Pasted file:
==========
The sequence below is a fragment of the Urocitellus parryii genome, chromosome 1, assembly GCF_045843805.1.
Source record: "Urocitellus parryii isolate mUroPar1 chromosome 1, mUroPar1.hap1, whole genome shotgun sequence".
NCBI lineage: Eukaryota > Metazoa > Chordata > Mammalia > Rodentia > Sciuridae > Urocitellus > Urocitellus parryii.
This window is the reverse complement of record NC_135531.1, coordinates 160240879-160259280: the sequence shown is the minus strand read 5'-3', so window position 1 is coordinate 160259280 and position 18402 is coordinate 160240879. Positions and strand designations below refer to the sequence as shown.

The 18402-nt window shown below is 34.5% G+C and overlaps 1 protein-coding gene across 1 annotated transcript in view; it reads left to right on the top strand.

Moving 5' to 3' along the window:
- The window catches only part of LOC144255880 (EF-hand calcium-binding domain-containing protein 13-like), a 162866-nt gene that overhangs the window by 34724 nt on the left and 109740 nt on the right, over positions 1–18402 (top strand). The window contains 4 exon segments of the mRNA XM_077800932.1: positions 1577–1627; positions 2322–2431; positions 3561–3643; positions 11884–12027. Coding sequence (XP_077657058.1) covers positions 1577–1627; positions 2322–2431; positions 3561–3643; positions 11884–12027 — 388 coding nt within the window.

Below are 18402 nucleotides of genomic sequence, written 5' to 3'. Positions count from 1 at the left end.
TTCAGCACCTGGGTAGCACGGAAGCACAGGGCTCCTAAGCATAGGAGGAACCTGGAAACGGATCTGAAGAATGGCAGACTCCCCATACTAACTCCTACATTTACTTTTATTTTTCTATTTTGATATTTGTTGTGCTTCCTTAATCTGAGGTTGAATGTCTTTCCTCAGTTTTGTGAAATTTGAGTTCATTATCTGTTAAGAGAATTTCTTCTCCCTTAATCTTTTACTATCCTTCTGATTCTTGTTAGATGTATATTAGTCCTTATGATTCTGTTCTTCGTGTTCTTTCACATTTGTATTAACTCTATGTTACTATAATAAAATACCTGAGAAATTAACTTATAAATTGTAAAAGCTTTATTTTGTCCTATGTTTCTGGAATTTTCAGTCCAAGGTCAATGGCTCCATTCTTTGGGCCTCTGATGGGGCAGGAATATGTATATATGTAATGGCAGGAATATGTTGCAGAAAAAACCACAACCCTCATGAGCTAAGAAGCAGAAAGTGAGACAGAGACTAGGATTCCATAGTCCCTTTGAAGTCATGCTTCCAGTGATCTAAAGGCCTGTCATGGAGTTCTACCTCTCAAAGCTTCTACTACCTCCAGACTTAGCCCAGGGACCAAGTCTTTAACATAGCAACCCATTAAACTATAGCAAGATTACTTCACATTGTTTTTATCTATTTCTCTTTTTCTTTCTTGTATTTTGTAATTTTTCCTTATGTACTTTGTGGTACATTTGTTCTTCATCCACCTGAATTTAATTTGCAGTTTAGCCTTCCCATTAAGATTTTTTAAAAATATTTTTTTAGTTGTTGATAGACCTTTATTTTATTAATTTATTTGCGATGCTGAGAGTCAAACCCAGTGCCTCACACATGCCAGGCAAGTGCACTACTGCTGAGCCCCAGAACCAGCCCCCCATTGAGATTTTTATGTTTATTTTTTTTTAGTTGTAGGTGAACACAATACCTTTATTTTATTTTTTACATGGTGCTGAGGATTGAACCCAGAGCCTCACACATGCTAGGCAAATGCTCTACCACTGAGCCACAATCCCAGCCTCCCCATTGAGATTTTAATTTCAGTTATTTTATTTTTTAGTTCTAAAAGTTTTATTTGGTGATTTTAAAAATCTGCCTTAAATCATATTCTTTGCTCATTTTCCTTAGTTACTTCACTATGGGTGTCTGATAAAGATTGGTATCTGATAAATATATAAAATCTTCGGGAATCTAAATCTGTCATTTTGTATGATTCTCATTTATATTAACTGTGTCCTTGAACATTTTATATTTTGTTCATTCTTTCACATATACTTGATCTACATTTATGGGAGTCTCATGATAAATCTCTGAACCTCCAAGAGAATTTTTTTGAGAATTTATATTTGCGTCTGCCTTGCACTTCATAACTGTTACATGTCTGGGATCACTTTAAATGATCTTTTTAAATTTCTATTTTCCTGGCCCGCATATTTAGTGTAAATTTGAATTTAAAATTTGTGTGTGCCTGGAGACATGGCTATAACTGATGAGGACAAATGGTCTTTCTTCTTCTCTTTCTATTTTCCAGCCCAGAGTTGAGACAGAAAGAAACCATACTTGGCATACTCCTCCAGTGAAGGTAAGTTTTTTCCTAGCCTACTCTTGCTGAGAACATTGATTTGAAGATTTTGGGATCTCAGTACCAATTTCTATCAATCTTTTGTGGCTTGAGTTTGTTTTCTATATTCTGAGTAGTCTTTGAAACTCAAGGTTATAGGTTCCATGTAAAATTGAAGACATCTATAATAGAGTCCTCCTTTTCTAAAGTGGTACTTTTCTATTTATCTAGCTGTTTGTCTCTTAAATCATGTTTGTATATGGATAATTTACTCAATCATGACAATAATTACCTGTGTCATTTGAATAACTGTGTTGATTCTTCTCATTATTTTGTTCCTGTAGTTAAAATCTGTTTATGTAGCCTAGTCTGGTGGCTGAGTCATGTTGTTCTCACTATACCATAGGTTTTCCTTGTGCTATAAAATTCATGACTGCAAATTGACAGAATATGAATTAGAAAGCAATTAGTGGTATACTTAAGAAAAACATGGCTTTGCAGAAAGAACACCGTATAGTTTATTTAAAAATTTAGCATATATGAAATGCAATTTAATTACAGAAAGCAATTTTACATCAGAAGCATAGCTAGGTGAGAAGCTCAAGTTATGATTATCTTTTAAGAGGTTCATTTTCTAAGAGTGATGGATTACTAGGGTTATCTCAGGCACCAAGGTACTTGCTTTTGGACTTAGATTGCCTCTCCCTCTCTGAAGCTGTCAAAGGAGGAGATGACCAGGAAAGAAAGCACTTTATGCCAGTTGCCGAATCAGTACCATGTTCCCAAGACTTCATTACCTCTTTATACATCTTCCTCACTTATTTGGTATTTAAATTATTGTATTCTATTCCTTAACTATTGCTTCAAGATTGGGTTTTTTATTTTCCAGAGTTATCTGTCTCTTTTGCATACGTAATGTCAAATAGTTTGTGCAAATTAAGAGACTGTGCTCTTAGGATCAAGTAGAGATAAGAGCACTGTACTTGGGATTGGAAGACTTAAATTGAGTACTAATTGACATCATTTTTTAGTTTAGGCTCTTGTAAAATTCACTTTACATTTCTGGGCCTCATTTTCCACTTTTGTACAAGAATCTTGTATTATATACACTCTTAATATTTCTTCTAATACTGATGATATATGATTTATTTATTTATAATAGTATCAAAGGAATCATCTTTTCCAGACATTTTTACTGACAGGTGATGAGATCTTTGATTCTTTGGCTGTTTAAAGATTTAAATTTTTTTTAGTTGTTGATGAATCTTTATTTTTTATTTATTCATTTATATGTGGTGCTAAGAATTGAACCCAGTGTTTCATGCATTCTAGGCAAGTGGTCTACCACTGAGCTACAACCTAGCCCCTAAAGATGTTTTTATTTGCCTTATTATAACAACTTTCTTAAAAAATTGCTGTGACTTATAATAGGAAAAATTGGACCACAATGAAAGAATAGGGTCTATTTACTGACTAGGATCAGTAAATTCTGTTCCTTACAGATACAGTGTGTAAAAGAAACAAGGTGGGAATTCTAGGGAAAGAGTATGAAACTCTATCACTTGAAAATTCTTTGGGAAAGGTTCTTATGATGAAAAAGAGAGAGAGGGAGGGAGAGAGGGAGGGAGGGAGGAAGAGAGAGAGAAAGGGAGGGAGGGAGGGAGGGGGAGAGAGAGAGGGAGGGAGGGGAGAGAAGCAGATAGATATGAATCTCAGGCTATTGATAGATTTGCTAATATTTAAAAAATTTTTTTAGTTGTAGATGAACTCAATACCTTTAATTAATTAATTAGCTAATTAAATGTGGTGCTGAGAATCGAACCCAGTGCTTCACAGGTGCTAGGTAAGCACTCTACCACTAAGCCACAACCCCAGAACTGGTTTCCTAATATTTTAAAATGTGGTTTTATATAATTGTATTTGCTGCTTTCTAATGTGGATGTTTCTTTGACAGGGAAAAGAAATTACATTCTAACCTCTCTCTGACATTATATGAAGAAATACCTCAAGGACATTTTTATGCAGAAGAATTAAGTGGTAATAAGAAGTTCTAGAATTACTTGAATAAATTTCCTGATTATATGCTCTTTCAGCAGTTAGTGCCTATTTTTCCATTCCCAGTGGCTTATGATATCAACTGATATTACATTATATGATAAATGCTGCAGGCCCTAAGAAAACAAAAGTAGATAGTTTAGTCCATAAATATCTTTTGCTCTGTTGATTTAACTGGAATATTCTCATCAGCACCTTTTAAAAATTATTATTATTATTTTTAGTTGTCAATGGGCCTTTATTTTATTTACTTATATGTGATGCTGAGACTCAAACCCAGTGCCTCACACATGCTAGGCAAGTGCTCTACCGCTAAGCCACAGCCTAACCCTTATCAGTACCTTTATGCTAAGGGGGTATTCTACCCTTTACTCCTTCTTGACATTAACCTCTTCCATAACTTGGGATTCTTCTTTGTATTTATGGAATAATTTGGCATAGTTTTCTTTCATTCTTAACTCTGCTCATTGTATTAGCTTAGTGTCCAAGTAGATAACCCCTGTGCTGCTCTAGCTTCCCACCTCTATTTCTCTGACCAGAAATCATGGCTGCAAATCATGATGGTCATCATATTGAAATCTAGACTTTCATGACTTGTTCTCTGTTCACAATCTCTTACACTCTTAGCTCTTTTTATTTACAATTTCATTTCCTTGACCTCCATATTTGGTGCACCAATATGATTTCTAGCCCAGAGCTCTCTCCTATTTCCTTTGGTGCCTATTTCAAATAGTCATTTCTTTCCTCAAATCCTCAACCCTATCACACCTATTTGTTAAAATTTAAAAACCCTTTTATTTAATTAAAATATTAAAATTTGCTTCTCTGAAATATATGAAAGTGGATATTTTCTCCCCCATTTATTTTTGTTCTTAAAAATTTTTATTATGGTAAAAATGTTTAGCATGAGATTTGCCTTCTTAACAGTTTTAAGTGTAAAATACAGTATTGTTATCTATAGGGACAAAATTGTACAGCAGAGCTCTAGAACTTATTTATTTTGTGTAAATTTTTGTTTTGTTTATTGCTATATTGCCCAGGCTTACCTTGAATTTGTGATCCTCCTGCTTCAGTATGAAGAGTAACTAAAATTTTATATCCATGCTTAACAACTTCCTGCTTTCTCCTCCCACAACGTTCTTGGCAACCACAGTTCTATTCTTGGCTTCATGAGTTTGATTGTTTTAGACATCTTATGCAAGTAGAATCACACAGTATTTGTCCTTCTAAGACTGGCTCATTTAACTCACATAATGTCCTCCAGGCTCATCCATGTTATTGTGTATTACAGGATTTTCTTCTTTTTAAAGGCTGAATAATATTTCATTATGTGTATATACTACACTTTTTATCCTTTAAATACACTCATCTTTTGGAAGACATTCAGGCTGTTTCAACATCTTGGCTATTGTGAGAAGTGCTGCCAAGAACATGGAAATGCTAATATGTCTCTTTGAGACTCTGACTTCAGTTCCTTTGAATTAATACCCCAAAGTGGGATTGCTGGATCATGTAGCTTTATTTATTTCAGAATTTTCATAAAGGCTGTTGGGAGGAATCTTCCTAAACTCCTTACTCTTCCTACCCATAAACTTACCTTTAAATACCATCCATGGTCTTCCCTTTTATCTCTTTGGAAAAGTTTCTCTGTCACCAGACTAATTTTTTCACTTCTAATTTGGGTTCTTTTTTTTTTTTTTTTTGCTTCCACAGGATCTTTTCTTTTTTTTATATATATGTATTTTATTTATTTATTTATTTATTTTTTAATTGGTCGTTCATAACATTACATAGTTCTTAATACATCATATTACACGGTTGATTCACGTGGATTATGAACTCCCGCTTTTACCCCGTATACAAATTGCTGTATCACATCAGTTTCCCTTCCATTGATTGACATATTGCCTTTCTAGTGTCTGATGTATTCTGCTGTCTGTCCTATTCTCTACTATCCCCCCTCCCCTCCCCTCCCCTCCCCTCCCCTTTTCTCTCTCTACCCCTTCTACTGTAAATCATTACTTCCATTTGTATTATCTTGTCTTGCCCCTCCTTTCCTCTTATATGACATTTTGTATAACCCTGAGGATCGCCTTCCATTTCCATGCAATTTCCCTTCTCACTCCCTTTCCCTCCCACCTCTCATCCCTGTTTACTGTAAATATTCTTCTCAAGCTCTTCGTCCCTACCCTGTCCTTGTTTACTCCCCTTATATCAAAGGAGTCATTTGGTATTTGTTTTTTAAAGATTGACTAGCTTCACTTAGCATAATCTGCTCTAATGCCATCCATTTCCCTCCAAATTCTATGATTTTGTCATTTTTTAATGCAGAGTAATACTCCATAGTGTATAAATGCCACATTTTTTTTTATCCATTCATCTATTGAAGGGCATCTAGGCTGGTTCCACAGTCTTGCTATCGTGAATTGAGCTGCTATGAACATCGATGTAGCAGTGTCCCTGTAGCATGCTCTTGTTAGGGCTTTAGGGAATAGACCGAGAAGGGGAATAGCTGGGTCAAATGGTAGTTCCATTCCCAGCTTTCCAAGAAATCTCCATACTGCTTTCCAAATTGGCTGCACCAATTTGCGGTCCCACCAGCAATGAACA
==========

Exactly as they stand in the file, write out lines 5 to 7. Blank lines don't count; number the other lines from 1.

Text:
The 18402-nt window shown below is 34.5% G+C and overlaps 1 protein-coding gene across 1 annotated transcript in view; it reads left to right on the top strand.

Moving 5' to 3' along the window:
- The window catches only part of LOC144255880 (EF-hand calcium-binding domain-containing protein 13-like), a 162866-nt gene that overhangs the window by 34724 nt on the left and 109740 nt on the right, over positions 1–18402 (top strand). The window contains 4 exon segments of the mRNA XM_077800932.1: positions 1577–1627; positions 2322–2431; positions 3561–3643; positions 11884–12027. Coding sequence (XP_077657058.1) covers positions 1577–1627; positions 2322–2431; positions 3561–3643; positions 11884–12027 — 388 coding nt within the window.